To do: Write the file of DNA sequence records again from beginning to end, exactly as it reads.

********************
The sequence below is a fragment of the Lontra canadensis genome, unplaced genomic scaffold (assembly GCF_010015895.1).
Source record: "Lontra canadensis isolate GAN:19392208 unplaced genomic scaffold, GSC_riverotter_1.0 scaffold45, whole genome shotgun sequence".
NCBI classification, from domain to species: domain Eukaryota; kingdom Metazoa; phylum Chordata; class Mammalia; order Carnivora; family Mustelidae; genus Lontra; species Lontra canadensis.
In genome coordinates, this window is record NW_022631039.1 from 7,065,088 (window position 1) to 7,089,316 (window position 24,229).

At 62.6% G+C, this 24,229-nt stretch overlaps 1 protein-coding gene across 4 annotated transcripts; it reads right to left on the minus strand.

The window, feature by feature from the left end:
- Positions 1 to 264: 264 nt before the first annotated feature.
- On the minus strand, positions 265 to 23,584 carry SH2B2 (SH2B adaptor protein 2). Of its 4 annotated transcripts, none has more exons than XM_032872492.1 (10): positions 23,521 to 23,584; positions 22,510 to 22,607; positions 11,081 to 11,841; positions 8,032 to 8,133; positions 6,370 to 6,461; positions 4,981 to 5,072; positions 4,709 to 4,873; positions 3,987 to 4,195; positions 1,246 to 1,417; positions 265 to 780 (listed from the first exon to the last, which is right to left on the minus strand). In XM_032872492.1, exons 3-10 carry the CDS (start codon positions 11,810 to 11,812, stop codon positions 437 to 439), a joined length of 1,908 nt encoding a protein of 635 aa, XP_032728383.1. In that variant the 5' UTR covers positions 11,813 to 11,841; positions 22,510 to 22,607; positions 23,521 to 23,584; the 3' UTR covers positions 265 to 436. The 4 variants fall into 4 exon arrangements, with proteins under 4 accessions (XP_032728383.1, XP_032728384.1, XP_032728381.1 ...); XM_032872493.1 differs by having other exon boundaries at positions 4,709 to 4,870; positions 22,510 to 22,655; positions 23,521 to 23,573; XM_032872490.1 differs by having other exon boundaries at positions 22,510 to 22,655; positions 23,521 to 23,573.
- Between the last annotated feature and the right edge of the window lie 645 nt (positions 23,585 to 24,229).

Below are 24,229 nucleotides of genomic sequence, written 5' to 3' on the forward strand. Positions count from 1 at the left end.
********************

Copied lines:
The sequence below is a fragment of the Lontra canadensis genome, unplaced genomic scaffold (assembly GCF_010015895.1).
Source record: "Lontra canadensis isolate GAN:19392208 unplaced genomic scaffold, GSC_riverotter_1.0 scaffold45, whole genome shotgun sequence".
NCBI classification, from domain to species: domain Eukaryota; kingdom Metazoa; phylum Chordata; class Mammalia; order Carnivora; family Mustelidae; genus Lontra; species Lontra canadensis.
In genome coordinates, this window is record NW_022631039.1 from 7,065,088 (window position 1) to 7,089,316 (window position 24,229).

At 62.6% G+C, this 24,229-nt stretch overlaps 1 protein-coding gene across 4 annotated transcripts; it reads right to left on the minus strand.

The window, feature by feature from the left end:
- Positions 1 to 264: 264 nt before the first annotated feature.
- On the minus strand, positions 265 to 23,584 carry SH2B2 (SH2B adaptor protein 2). Of its 4 annotated transcripts, none has more exons than XM_032872492.1 (10): positions 23,521 to 23,584; positions 22,510 to 22,607; positions 11,081 to 11,841; positions 8,032 to 8,133; positions 6,370 to 6,461; positions 4,981 to 5,072; positions 4,709 to 4,873; positions 3,987 to 4,195; positions 1,246 to 1,417; positions 265 to 780 (listed from the first exon to the last, which is right to left on the minus strand). In XM_032872492.1, exons 3-10 carry the CDS (start codon positions 11,810 to 11,812, stop codon positions 437 to 439), a joined length of 1,908 nt encoding a protein of 635 aa, XP_032728383.1. In that variant the 5' UTR covers positions 11,813 to 11,841; positions 22,510 to 22,607; positions 23,521 to 23,584; the 3' UTR covers positions 265 to 436. The 4 variants fall into 4 exon arrangements, with proteins under 4 accessions (XP_032728383.1, XP_032728384.1, XP_032728381.1 ...); XM_032872493.1 differs by having other exon boundaries at positions 4,709 to 4,870; positions 22,510 to 22,655; positions 23,521 to 23,573; XM_032872490.1 differs by having other exon boundaries at positions 22,510 to 22,655; positions 23,521 to 23,573.
- Between the last annotated feature and the right edge of the window lie 645 nt (positions 23,585 to 24,229).

Below are 24,229 nucleotides of genomic sequence, written 5' to 3' on the forward strand. Positions count from 1 at the left end.